|Macrocytic normochromic||Folic acid deficiency
Vitamin B12 deficiency
There are several types of white blood cells or leukocytes (Table 7.3) that contribute to the WBC count. Neutrophils are the body’s predominant phagocytic cell. B-lymphocytes synthesize and secrete antibodies. T-lymphocytes help mediate B-lymphocyte function and have cytotoxic activity against abnormal or virus-infected cells. Monocytes serve as sentinel cells against numerous pathogens and can turn into activated macrophages. Eosinophils and basophils release numerous immunomodulating substances that contribute to the immune response.
The normal WBC count may vary in a particular individual during the course of the day. Conditions of WBC excess (leuko-cytosis) are associated with infection, inflammatory disease, leukemia, severe emotional stress, or extensive tissue damage. Conditions of WBC deficiency may be observed with bone marrow failure, certain autoimmune disorders, exposure to cytotoxic drugs or chemicals, radiation exposure, or diseases of the liver and spleen. Minor variations outside the normal range are not significant as long as the differential count on the peripheral blood is normal. The differential count is typically performed if the WBC count is outside the normal range. In a differential count the various types of leukocytes are visually identified and counted on a peripheral blood smear.
A physiologic mechanism by which the body controls undesirable blood loss is called hemostasis. Adequate hemostasis is dependent on the proper function of its three essential phases: the vascular phase, the platelet phase, and the coagulation phase (Figure 7.1). A discrepancy in one or more of these phases may result in a bleeding disorder, which may be either inherited or acquired.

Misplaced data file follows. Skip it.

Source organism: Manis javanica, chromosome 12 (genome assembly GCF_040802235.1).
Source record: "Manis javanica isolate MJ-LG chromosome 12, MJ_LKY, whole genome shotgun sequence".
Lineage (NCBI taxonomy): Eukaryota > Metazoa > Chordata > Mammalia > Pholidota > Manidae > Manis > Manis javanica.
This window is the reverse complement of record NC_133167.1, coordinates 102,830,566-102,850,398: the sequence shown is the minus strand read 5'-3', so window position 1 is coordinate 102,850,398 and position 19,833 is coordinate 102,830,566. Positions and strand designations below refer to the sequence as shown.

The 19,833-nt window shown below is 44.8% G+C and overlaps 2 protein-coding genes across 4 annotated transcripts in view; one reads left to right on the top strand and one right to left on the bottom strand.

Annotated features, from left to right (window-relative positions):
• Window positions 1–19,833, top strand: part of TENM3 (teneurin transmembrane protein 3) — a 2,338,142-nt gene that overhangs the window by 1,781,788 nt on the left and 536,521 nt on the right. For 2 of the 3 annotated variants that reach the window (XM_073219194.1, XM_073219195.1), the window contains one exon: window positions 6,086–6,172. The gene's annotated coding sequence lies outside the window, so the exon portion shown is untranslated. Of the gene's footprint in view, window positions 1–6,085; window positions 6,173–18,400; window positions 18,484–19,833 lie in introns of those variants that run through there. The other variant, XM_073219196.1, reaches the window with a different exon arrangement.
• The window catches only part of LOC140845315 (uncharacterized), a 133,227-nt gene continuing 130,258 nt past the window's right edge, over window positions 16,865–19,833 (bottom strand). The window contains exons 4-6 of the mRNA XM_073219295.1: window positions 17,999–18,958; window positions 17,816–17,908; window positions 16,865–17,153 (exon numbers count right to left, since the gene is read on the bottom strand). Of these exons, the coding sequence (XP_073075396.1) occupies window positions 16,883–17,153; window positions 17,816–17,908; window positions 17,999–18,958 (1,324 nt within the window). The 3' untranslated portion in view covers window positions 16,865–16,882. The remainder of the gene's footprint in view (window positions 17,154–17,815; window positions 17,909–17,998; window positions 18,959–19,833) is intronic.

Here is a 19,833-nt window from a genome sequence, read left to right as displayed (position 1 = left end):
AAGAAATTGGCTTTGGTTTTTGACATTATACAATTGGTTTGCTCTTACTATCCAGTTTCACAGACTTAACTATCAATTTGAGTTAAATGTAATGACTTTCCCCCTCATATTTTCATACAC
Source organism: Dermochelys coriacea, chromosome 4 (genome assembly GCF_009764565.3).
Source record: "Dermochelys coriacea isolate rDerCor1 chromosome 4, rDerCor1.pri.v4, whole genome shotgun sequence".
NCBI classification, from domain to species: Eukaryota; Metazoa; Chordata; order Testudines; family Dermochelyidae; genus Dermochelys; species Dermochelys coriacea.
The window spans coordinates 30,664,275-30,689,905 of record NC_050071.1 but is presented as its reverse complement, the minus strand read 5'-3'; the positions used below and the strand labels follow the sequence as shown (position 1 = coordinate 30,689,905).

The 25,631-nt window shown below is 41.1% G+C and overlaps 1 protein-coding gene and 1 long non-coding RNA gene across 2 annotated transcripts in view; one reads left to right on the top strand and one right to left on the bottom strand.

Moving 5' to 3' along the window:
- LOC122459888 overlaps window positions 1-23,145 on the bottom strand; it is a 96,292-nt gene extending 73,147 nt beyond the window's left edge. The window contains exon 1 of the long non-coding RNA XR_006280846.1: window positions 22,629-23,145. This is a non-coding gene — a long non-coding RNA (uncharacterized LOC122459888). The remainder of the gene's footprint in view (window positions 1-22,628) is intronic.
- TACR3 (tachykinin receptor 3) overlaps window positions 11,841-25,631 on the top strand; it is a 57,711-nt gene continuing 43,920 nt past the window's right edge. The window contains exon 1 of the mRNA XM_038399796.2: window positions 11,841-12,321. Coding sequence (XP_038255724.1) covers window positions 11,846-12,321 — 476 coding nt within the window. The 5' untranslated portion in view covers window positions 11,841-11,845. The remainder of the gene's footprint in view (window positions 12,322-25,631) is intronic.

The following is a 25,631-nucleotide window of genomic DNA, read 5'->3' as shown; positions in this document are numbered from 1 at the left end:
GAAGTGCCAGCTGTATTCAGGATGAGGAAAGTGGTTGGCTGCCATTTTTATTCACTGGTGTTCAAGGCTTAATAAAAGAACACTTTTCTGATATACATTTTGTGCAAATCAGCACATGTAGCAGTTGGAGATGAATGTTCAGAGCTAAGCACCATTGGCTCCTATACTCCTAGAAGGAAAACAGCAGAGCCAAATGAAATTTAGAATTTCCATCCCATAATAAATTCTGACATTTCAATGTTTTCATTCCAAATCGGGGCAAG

The vascular phase of hemostasis is dependent on the integrity and function of the vasculature. When a blood vessel is damaged, it constricts to reduce blood flow. Examples of inherited disorders associated with impaired vascular function include hereditary hemorrhagic telangiectasia (HHT) and Ehlers-Danlos syndrome. The most likely acquired disorder of vascular function is allergic purpura. When necessary, a tourniquet test may be performed to clinically assess vessel integrity. In this provocative test, a blood pressure cuff is inflated to maintain pressure halfway between systolic and diastolic for 5 minutes. After deflating the cuff, the skin is allowed to return to its normal color, at which time the number of petechiea visible in a 1-inch-square area on the ventral surface of the forearm is determined (normal: < 20/square inch).